As a so called “expert” in the area of mindfulness & meditation, I was recently humbled attending my first Silent Retreat.
It was five days. No talking. No phones. No computers. No eye contact. No where to “run” from whatever was happening on the inside.
In a way, this was not my first “rodeo.” I’ve been going to intense workshops over the last 4 years which included meditations up to 4 hours. So I am quite used to sitting with myself for long periods of time, and I had countless transformational experiences at these events.
However, while the Silent Retreat shared common ground with the workshops I attended, it had one fundamental difference: there was no goal in the traditional sense. It wasn’t about overcoming any obstacles, having mystical experiences, or even improving myself in any way.
The only “goal” was to simply rest as Silence, with no attempt to manipulate or control any object (e.g. Thought, emotion, memory etc.) that may arise. Now, even though there was no goal, resting as Silence has an amazing byproduct: troubling thoughts and emotions tend to diminish.
The reason is because resting as Silence (as opposed to thinking/trying to control emotions) allows space for everything to come and go like passing clouds. We feel at peace when we aren’t thinking for this reason – we are focused on the core of our being.
I think most of use would agree that the noise (i.e. Thoughts emotions judgments) that arise in the mind isn’t always pretty, so we are very quickly to identify, judge, and try to control our experience in some way. Every attempt to control our internal experience inevitably fails in the long run, which is why so many of us experience familiar “emotional storms” on a regular basis.
Here is an example (and a good learning experience) from the retreat where I was forced to take a closer look at my patterns of thinking and behavior.
My randomly assigned roommate snored quite loud, and I’m a light sleeper, so you can imagine the thoughts and emotions running through my mind and body. I was initially (a few minutes) consumed and identified with internal dialogue which sounded like…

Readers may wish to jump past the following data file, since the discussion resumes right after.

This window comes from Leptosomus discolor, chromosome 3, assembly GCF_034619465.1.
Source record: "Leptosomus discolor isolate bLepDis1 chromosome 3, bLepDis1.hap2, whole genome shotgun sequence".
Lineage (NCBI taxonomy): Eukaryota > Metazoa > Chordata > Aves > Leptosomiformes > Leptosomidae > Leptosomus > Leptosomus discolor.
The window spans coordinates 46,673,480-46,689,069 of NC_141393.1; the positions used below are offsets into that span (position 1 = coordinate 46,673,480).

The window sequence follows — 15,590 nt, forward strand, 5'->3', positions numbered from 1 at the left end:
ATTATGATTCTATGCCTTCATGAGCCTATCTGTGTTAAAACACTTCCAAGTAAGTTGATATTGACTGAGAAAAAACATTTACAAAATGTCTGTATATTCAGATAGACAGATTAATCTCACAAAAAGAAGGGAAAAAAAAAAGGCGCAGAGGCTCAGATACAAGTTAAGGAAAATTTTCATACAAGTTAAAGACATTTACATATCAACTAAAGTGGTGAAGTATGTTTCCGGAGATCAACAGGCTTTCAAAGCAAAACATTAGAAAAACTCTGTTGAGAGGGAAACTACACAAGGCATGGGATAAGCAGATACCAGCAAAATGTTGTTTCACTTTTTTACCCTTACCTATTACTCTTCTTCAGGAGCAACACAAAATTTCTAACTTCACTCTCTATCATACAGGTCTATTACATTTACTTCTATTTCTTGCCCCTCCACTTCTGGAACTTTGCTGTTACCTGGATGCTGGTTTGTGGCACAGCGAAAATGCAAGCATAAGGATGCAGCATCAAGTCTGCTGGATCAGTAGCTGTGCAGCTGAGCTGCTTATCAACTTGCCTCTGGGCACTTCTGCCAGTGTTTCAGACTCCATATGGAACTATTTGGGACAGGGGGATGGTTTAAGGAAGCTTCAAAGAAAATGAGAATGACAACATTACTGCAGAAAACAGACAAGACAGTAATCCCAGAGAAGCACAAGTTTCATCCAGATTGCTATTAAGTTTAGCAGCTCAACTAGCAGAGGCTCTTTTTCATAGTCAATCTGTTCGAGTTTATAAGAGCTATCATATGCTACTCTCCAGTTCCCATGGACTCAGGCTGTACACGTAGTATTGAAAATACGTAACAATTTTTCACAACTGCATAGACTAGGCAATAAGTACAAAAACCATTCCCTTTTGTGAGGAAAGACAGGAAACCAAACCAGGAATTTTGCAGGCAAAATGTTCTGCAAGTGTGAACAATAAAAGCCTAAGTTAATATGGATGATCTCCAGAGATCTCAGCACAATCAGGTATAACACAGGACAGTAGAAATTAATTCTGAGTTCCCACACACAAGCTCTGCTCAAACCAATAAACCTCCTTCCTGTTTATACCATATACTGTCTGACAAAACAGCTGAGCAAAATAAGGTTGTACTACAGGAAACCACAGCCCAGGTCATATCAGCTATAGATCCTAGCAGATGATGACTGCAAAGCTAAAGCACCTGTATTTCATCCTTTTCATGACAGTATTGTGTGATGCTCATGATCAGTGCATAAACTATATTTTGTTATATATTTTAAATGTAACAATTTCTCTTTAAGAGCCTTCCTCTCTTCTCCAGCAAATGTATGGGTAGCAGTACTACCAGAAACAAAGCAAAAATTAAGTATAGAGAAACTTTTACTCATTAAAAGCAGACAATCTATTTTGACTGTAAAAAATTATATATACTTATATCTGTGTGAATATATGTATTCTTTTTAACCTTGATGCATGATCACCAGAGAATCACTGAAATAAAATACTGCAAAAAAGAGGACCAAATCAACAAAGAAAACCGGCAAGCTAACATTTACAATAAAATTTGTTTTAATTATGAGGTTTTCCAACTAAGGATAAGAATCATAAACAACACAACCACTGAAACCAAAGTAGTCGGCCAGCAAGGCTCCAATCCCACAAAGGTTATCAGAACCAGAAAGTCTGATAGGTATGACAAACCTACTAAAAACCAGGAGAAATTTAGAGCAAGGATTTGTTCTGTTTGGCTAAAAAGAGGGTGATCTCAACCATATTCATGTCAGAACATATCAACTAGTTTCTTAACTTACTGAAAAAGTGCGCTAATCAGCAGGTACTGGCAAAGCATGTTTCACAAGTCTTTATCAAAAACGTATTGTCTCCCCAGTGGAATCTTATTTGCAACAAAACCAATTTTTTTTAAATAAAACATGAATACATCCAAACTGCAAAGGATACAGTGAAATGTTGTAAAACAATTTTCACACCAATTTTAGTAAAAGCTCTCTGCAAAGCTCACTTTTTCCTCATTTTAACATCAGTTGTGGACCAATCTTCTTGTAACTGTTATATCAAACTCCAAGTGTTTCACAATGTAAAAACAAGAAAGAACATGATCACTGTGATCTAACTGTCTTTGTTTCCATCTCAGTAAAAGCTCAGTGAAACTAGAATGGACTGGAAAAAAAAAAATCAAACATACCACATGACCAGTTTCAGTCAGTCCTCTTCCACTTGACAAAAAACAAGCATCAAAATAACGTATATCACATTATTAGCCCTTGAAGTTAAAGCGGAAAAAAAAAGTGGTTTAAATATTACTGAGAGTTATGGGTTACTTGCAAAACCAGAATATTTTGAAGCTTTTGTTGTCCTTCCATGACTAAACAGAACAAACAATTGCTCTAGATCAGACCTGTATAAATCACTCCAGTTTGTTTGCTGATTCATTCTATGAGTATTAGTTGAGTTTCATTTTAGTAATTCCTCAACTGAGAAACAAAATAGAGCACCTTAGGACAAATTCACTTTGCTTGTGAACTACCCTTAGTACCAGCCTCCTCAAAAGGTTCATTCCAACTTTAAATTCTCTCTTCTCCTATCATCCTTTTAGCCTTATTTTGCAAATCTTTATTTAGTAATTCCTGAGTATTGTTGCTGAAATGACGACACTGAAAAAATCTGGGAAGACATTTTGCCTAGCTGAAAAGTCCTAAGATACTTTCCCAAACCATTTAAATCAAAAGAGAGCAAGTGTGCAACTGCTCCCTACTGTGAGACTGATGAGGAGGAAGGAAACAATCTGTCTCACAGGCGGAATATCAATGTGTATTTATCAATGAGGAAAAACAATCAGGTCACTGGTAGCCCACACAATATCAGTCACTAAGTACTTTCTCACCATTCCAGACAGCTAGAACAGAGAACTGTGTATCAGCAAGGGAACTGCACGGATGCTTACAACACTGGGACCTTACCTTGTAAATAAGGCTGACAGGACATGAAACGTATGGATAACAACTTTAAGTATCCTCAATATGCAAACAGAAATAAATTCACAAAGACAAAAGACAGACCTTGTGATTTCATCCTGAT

“What the f*** am I supposed to do!”
“I am so angry!”
“I can’t believe this is happening!”
You get the idea.
I fortunately remembered why I was there and simply started focusing more on the silent background, the space behind my noisy mind. A number of things immediately became crystal clear…
- I realized there really isn’t an “I” this experience. Yes there is a anger, but I am not the anger I am experiencing.
- The noise in my mind was MUCH louder than the snoring.
- While it would be nice to have a quiet roommate, if I’m really honest, it’s not going to ultimately (relatively yes ) make my life so much better.
- A solution arose – I got my noise canceling headphones out of the car which helped.
My roommate situation was first of literally thousands of moments where my mind/body wanted to “run” (or something to be different) but I had no where to go. Eventually a questioned popped into my mind: I silently asked my body, “where do you think we are going to go that’s better than right here???”
Certainly, relatively speaking, I prefer some moments (e.g. Eating) over others, but ALL of those moments are fleeting – they can never be ultimately fulfilling. As I started to rest in silence more each day, I became more aware that I am in fact the Silence in which I am sensing, and when I am truly attending to “me,” I am at peace and don’t need anything to satisfy me. We all know peace comes from within, but this was a deeper realization of this truth.
I still experience the same old urges (and certainly satisfy them at times), but now that I am attending more to the Silence that is my true nature, less and less do I feel the need to indulge in external gratification in ways I’ve always known were not in my best interest.
I enjoy giving and receiving gifts as much as anyone, but I’ve come to better appreciate that the greatest gift we can give anyone is the peaceful Silence & Stillness of our very own being – each one of us is truly enough. Everything else is ultimately really only icing on the cake.
I’d like to invite you to experiment with this yourself during this holiday season and upcoming new year.